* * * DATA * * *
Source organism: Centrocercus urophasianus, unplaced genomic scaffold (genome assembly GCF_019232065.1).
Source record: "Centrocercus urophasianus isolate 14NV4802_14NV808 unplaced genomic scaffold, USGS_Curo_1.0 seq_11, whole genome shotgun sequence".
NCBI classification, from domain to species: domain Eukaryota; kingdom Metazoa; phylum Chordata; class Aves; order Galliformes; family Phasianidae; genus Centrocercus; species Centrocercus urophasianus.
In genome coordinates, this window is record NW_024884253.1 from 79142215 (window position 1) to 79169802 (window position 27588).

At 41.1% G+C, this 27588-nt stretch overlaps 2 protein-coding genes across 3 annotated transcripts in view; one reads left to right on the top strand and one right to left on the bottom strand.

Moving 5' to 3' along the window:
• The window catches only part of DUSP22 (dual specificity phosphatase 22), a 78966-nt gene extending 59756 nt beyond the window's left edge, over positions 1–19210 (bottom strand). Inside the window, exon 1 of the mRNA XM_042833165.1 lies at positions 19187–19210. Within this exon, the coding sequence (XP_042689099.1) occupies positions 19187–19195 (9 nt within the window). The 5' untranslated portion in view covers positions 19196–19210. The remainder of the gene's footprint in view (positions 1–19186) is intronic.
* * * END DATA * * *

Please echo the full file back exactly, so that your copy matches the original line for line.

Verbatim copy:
Source organism: Centrocercus urophasianus, unplaced genomic scaffold (genome assembly GCF_019232065.1).
Source record: "Centrocercus urophasianus isolate 14NV4802_14NV808 unplaced genomic scaffold, USGS_Curo_1.0 seq_11, whole genome shotgun sequence".
NCBI classification, from domain to species: domain Eukaryota; kingdom Metazoa; phylum Chordata; class Aves; order Galliformes; family Phasianidae; genus Centrocercus; species Centrocercus urophasianus.
In genome coordinates, this window is record NW_024884253.1 from 79142215 (window position 1) to 79169802 (window position 27588).

At 41.1% G+C, this 27588-nt stretch overlaps 2 protein-coding genes across 3 annotated transcripts in view; one reads left to right on the top strand and one right to left on the bottom strand.

Moving 5' to 3' along the window:
• The window catches only part of DUSP22 (dual specificity phosphatase 22), a 78966-nt gene extending 59756 nt beyond the window's left edge, over positions 1–19210 (bottom strand). Inside the window, exon 1 of the mRNA XM_042833165.1 lies at positions 19187–19210. Within this exon, the coding sequence (XP_042689099.1) occupies positions 19187–19195 (9 nt within the window). The 5' untranslated portion in view covers positions 19196–19210. The remainder of the gene's footprint in view (positions 1–19186) is intronic.